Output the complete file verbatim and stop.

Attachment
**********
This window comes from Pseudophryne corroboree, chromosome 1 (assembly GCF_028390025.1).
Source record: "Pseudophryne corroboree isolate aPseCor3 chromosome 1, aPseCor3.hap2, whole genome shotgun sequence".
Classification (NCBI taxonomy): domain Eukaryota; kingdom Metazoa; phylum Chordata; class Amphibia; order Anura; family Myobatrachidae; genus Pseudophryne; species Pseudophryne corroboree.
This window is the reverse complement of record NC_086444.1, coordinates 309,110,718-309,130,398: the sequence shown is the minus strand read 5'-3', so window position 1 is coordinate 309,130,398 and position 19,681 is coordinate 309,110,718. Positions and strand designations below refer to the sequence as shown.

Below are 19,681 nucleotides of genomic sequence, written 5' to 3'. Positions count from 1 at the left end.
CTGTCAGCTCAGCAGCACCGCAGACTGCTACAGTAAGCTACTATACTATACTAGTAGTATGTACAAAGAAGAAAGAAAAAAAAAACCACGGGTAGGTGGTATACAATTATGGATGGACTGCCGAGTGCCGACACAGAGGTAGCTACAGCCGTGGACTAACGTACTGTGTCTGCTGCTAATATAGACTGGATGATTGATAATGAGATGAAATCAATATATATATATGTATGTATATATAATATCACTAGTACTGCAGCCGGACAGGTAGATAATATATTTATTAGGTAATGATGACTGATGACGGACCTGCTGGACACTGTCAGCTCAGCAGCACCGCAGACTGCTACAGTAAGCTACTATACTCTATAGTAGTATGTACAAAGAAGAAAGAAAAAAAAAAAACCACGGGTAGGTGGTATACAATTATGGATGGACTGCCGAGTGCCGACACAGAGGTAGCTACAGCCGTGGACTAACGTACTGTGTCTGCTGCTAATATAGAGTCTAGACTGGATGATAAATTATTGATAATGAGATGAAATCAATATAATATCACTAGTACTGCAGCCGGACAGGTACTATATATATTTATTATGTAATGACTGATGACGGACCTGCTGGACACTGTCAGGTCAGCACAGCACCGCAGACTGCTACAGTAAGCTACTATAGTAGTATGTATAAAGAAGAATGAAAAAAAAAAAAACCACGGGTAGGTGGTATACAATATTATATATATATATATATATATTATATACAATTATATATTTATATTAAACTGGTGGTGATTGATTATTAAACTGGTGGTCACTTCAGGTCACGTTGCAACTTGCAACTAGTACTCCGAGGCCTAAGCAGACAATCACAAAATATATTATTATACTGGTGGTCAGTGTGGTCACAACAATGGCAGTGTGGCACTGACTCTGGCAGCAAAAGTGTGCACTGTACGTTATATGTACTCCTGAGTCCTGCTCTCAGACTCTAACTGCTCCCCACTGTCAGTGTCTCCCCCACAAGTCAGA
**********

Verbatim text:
This window comes from Pseudophryne corroboree, chromosome 1 (assembly GCF_028390025.1).
Source record: "Pseudophryne corroboree isolate aPseCor3 chromosome 1, aPseCor3.hap2, whole genome shotgun sequence".
Classification (NCBI taxonomy): domain Eukaryota; kingdom Metazoa; phylum Chordata; class Amphibia; order Anura; family Myobatrachidae; genus Pseudophryne; species Pseudophryne corroboree.
This window is the reverse complement of record NC_086444.1, coordinates 309,110,718-309,130,398: the sequence shown is the minus strand read 5'-3', so window position 1 is coordinate 309,130,398 and position 19,681 is coordinate 309,110,718. Positions and strand designations below refer to the sequence as shown.

Below are 19,681 nucleotides of genomic sequence, written 5' to 3'. Positions count from 1 at the left end.
CTGTCAGCTCAGCAGCACCGCAGACTGCTACAGTAAGCTACTATACTATACTAGTAGTATGTACAAAGAAGAAAGAAAAAAAAAACCACGGGTAGGTGGTATACAATTATGGATGGACTGCCGAGTGCCGACACAGAGGTAGCTACAGCCGTGGACTAACGTACTGTGTCTGCTGCTAATATAGACTGGATGATTGATAATGAGATGAAATCAATATATATATATGTATGTATATATAATATCACTAGTACTGCAGCCGGACAGGTAGATAATATATTTATTAGGTAATGATGACTGATGACGGACCTGCTGGACACTGTCAGCTCAGCAGCACCGCAGACTGCTACAGTAAGCTACTATACTCTATAGTAGTATGTACAAAGAAGAAAGAAAAAAAAAAAACCACGGGTAGGTGGTATACAATTATGGATGGACTGCCGAGTGCCGACACAGAGGTAGCTACAGCCGTGGACTAACGTACTGTGTCTGCTGCTAATATAGAGTCTAGACTGGATGATAAATTATTGATAATGAGATGAAATCAATATAATATCACTAGTACTGCAGCCGGACAGGTACTATATATATTTATTATGTAATGACTGATGACGGACCTGCTGGACACTGTCAGGTCAGCACAGCACCGCAGACTGCTACAGTAAGCTACTATAGTAGTATGTATAAAGAAGAATGAAAAAAAAAAAAACCACGGGTAGGTGGTATACAATATTATATATATATATATATATATTATATACAATTATATATTTATATTAAACTGGTGGTGATTGATTATTAAACTGGTGGTCACTTCAGGTCACGTTGCAACTTGCAACTAGTACTCCGAGGCCTAAGCAGACAATCACAAAATATATTATTATACTGGTGGTCAGTGTGGTCACAACAATGGCAGTGTGGCACTGACTCTGGCAGCAAAAGTGTGCACTGTACGTTATATGTACTCCTGAGTCCTGCTCTCAGACTCTAACTGCTCCCCACTGTCAGTGTCTCCCCCACAAGTCAGA